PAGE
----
A retrovirus was used to introduce a provirus (pZipNeoSVIL-2) containing the gene for interleukin-2 (IL-2) along with a neor gene (confers resistance to G418) into LM cells, a mouse cell line expressing defined major histocompatibility complex class I antigens (H-2k). After initial selection in growth medium containing G418, IL-2 secretion was confirmed, and the cells were then cotransfected with genomic DNA from B16F1 or B16F10 melanoma cells, along with DNA from a plasmid (pHyg) that confers resistance to hygromycin. After a second round of selection in growth medium containing sufficient quantities of hygromycin to kill 100% of nontransfected cells but without further modification, the unfractionated populations of transfected cells were tested for their immunotherapeutic properties in C57BIV6 mice (H-2b) with established B16 melanomas (H-2b). Animals with melanomas treated with either of the transfected cell populations survived significantly (P < 0.01) longer than untreated mice or mice treated with irradiated (5000 rads) B16F1 melanoma cells. The animals also survived longer (P < 0.05) than mice with melanoma treated with IL-2-secreting LM cells transfected with genomic DNA from MOPC-315 cells, a nonimmunologically cross-reactive murine tumor. As determined by the capacity of monoclonal antibodies to T-cell subsets to inhibit the antimelanoma response in a 51Cr release assay, the antimelanoma immunity in mice immunized with cells transfected with genomic DNA from either B16F1 or B16F10 cells was mediated primarily by Lyt-2.2+ T-cells. These data raise the possibility that a generic, live cell tumor vaccine can be developed that can be modified to provide specificity for the neoplasms of individual patients.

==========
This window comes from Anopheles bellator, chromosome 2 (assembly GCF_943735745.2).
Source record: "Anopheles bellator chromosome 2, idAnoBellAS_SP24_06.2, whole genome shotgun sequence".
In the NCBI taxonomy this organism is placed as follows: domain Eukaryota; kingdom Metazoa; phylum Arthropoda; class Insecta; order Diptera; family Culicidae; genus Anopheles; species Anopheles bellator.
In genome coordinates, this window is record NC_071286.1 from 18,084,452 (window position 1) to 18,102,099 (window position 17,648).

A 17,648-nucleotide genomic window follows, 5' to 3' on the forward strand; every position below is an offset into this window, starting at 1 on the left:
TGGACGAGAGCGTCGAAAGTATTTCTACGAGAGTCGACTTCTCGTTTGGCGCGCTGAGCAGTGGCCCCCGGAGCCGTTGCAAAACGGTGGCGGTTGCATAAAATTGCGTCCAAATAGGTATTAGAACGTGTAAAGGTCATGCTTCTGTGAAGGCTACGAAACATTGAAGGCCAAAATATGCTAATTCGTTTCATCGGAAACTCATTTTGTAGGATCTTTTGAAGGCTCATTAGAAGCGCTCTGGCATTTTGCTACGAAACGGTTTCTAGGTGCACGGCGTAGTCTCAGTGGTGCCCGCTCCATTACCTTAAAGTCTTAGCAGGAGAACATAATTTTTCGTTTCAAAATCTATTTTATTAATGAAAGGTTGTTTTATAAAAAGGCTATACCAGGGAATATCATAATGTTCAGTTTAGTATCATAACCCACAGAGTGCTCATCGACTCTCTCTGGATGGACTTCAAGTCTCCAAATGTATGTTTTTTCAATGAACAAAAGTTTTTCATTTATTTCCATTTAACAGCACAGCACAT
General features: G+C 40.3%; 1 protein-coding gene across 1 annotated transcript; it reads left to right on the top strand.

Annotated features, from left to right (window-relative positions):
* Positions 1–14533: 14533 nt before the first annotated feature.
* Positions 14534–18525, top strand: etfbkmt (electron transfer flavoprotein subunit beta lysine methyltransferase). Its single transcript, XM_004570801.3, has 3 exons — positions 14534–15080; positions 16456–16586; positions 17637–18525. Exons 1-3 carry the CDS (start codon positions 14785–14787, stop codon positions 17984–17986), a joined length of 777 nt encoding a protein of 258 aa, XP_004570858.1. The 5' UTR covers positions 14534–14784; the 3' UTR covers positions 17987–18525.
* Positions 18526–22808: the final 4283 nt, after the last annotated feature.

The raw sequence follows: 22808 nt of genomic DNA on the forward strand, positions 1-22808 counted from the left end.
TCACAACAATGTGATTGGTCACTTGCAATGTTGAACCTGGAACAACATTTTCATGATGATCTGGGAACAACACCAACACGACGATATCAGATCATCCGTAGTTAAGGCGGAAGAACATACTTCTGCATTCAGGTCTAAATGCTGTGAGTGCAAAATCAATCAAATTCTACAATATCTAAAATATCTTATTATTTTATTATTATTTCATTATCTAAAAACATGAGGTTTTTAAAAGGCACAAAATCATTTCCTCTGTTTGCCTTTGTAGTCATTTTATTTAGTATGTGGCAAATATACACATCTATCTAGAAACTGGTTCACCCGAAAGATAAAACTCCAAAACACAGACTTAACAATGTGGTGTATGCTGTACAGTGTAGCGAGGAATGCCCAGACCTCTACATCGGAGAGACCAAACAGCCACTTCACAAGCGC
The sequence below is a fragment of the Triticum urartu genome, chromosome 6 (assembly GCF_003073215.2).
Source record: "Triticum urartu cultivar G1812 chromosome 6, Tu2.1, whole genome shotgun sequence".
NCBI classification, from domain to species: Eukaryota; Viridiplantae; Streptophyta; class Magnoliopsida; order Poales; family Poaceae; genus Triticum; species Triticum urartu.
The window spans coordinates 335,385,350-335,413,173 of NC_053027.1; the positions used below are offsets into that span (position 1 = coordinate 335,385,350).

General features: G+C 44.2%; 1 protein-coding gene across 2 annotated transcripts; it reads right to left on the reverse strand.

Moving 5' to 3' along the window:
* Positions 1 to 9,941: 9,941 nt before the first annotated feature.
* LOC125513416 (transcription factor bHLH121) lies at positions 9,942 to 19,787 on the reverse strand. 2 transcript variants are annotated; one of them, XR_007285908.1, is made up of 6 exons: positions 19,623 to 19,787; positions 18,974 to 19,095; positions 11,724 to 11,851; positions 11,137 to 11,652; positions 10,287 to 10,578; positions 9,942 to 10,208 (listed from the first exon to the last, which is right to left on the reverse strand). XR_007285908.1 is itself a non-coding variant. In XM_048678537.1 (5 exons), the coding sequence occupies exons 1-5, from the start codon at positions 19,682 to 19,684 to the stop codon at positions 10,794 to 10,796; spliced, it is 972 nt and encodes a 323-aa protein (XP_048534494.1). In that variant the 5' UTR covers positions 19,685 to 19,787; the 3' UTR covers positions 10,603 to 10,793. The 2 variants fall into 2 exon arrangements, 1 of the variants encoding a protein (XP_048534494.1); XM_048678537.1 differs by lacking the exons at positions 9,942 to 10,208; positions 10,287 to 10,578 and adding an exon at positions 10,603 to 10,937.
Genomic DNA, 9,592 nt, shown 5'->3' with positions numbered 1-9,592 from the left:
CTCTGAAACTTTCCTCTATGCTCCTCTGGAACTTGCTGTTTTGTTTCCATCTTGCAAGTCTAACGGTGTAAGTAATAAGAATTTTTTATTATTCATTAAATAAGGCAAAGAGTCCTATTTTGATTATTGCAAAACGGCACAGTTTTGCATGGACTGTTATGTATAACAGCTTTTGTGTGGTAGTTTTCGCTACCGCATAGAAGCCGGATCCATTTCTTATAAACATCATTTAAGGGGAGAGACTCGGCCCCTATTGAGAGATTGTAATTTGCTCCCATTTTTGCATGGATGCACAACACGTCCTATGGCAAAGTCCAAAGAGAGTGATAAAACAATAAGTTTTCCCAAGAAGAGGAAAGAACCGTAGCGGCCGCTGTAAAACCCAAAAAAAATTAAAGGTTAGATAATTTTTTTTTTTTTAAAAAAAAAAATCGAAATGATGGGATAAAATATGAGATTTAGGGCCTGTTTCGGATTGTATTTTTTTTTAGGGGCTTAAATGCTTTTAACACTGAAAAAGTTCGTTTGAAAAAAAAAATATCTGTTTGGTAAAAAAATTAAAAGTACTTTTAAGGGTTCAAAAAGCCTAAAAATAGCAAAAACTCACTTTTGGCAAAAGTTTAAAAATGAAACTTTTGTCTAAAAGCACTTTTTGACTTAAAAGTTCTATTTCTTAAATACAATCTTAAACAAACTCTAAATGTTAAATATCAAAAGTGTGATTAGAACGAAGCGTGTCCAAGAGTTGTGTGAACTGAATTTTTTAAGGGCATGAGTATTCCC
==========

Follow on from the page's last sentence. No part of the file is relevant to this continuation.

|Number of pages||5|
|Publication status||Published - 1994 May 15|
ASJC Scopus subject areas
- Cancer Research